Speaking of mature, you have to be a really good friend to give up your wedding night, even if it was more common in the early modern period not to consummate the wedding on the first night of the wedding celebrations. (I can’t find a citation for this practice right now, but I swear I remember reading it at some point, and it coincides with what is often said in early modern works about postponing consummation, as in The Maid’s Tragedy.)

And Annabel, despite being given a fantastic excuse to leap to conclusions, behaves as though she had some reason to trust the man she has just married. (I know my students would like that part; they get easily fed up with Shakespearean characters who fly off the handle at the least hint of improper behavior without so much as communicating with their loved ones.) She reassures her father:

… I have questioned with my meditations,
And they have rendered well and comfortably
To the worst fear I found. Suppose this day
He had long since appointed to his foe
To meet, and fetch a reputation from him
–Which is the dearest jewel unto man.
Say he do fight, I know his goodness such
That all those powers that love it are his guard,
And ill cannot betide him. (2.4.65-73)

Even if this seems a little more “stand by your man” than “stop him from engaging in dangerous behavior because it’s fundamentally selfish,” and thus maybe a bit more mid-twentieth century than twenty-first century, it focuses on the rational more than the emotional. She does not respond purely with instinct or emotion but says that she has questioned with [her] meditations and compared them to her worst-case scenario.

(Worst-case scenario fans, note that her worst-case scenario is pretty much on the money.)

I’m not really going to defend the end of her speech as being brilliantly rational, but it at least gets chalked up on the side of her not assuming the worst.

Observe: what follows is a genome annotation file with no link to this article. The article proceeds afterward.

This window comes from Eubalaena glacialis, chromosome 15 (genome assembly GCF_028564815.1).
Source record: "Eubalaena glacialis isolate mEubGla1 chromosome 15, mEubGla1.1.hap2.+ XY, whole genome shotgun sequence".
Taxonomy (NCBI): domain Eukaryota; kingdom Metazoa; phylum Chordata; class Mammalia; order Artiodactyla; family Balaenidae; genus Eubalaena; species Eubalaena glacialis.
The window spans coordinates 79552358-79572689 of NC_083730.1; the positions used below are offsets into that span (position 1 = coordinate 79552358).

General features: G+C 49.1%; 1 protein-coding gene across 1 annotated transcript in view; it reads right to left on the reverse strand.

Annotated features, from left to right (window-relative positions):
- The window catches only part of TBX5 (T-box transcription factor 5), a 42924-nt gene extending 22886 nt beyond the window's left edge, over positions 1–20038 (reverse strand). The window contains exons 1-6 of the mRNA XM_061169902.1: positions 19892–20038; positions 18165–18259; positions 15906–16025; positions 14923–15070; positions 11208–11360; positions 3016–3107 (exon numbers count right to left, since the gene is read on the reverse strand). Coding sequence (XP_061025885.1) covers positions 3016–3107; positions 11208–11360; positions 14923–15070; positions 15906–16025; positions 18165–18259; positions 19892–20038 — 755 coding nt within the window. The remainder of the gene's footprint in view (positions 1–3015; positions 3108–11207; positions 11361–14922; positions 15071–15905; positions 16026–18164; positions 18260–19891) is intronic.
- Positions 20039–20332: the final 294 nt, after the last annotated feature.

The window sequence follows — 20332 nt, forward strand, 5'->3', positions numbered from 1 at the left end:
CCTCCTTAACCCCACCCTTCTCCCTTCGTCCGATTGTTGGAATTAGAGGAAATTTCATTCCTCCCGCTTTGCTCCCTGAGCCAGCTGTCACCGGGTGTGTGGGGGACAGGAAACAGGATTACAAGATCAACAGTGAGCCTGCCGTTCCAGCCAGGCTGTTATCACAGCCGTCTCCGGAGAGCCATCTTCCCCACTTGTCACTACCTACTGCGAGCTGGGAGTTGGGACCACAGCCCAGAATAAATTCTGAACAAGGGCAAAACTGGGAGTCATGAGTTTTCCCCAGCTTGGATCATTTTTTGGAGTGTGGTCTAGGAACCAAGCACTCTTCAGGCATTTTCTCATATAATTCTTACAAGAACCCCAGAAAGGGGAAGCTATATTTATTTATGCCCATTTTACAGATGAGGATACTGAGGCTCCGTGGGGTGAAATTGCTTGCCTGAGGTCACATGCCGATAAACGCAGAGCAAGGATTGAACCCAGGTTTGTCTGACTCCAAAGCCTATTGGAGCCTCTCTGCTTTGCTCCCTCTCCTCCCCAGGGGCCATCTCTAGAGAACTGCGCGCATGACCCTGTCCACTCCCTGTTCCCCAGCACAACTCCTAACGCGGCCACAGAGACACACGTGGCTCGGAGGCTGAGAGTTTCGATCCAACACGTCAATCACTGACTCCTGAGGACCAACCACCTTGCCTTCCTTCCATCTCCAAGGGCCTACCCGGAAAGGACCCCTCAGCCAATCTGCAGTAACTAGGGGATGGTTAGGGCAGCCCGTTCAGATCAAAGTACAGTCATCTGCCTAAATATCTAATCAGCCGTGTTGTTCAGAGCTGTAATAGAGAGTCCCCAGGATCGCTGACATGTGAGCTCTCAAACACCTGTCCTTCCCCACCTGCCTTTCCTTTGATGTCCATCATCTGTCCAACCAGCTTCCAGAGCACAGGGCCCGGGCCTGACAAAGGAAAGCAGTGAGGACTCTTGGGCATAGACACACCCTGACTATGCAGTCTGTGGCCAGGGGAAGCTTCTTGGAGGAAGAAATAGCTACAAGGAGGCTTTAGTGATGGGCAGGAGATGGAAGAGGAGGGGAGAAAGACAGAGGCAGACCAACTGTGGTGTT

Furthermore, when Lessingham insults Annabel to her father, her father assumes she’s innocent rather than guilty, but he also asks for evidence and then refutes it. (Leonato in Much Ado could take notes.)

However, if all of the characters were consistently rational, we’d be a little short on conflict. As a result, this play may be open to the imputation that some of the characters are inconsistent – but in what early modern play is that not true?

My favorite plot twist is still ahead.

Also, there will be a highwayman and a sea battle. What could be better than that?

Bonus quote (from Woodroff, Annabel’s father, urging people to be merry at the wedding festivities when the celebrating has died down because of Bonvile’s disappearance):

Fie, gentlemen, within
The music plays unto the silent walls,
And no man there to grace it. When I was young,
At such a meeting I have so bestirred me,
Till I have made the pale green-sickness girls
Blush like the ruby, and drop pearls apace
Down from their ivory foreheads; in those days
I have cut capers thus high. (1.1. 125-32)

On the one hand, when you come right down to it, it’s a description of sweat.

On the other hand, the high rhetoric here contrasts so beautifully with the content that it ultimately renders it humorous — and yet it still feels genuine and moves me.